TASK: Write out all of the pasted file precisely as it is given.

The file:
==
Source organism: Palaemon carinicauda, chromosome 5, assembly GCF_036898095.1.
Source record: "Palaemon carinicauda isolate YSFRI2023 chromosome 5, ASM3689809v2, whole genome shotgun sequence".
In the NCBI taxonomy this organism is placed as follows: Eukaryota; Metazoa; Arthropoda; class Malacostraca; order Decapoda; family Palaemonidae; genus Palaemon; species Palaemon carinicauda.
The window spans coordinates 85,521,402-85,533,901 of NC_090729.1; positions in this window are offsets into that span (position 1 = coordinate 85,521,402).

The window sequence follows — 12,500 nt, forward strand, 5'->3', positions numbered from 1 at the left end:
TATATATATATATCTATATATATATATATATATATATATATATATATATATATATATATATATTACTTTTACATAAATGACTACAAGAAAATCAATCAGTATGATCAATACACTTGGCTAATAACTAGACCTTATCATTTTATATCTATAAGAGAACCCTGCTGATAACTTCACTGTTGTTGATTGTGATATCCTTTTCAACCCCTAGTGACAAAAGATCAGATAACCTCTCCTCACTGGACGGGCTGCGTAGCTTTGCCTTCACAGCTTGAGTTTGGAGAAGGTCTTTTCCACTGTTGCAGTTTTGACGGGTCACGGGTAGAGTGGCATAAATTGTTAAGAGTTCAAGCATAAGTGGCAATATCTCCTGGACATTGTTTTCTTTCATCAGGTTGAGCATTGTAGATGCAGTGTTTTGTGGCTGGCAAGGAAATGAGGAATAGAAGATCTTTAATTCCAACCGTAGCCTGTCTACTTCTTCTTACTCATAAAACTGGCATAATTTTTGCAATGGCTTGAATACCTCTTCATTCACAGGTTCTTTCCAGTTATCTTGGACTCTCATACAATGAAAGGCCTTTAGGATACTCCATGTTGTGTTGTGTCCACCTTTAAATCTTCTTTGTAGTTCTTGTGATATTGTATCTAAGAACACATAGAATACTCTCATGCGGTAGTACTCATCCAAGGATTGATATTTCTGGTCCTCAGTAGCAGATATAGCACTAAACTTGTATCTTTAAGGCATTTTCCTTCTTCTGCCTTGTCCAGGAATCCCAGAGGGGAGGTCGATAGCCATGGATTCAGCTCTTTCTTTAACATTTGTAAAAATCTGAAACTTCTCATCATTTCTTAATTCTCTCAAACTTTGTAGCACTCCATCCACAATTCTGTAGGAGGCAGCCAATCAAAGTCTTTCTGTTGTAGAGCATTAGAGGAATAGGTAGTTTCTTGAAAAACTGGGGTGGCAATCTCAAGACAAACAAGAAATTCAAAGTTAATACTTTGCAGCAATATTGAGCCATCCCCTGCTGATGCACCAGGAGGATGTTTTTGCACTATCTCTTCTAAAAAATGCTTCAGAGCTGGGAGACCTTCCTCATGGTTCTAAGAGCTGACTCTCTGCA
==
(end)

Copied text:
Source organism: Palaemon carinicauda, chromosome 5, assembly GCF_036898095.1.
Source record: "Palaemon carinicauda isolate YSFRI2023 chromosome 5, ASM3689809v2, whole genome shotgun sequence".
In the NCBI taxonomy this organism is placed as follows: Eukaryota; Metazoa; Arthropoda; class Malacostraca; order Decapoda; family Palaemonidae; genus Palaemon; species Palaemon carinicauda.
The window spans coordinates 85,521,402-85,533,901 of NC_090729.1; positions in this window are offsets into that span (position 1 = coordinate 85,521,402).

The window sequence follows — 12,500 nt, forward strand, 5'->3', positions numbered from 1 at the left end:
TATATATATATATCTATATATATATATATATATATATATATATATATATATATATATATATATTACTTTTACATAAATGACTACAAGAAAATCAATCAGTATGATCAATACACTTGGCTAATAACTAGACCTTATCATTTTATATCTATAAGAGAACCCTGCTGATAACTTCACTGTTGTTGATTGTGATATCCTTTTCAACCCCTAGTGACAAAAGATCAGATAACCTCTCCTCACTGGACGGGCTGCGTAGCTTTGCCTTCACAGCTTGAGTTTGGAGAAGGTCTTTTCCACTGTTGCAGTTTTGACGGGTCACGGGTAGAGTGGCATAAATTGTTAAGAGTTCAAGCATAAGTGGCAATATCTCCTGGACATTGTTTTCTTTCATCAGGTTGAGCATTGTAGATGCAGTGTTTTGTGGCTGGCAAGGAAATGAGGAATAGAAGATCTTTAATTCCAACCGTAGCCTGTCTACTTCTTCTTACTCATAAAACTGGCATAATTTTTGCAATGGCTTGAATACCTCTTCATTCACAGGTTCTTTCCAGTTATCTTGGACTCTCATACAATGAAAGGCCTTTAGGATACTCCATGTTGTGTTGTGTCCACCTTTAAATCTTCTTTGTAGTTCTTGTGATATTGTATCTAAGAACACATAGAATACTCTCATGCGGTAGTACTCATCCAAGGATTGATATTTCTGGTCCTCAGTAGCAGATATAGCACTAAACTTGTATCTTTAAGGCATTTTCCTTCTTCTGCCTTGTCCAGGAATCCCAGAGGGGAGGTCGATAGCCATGGATTCAGCTCTTTCTTTAACATTTGTAAAAATCTGAAACTTCTCATCATTTCTTAATTCTCTCAAACTTTGTAGCACTCCATCCACAATTCTGTAGGAGGCAGCCAATCAAAGTCTTTCTGTTGTAGAGCATTAGAGGAATAGGTAGTTTCTTGAAAAACTGGGGTGGCAATCTCAAGACAAACAAGAAATTCAAAGTTAATACTTTGCAGCAATATTGAGCCATCCCCTGCTGATGCACCAGGAGGATGTTTTTGCACTATCTCTTCTAAAAAATGCTTCAGAGCTGGGAGACCTTCCTCATGGTTCTAAGAGCTGACTCTCTGCA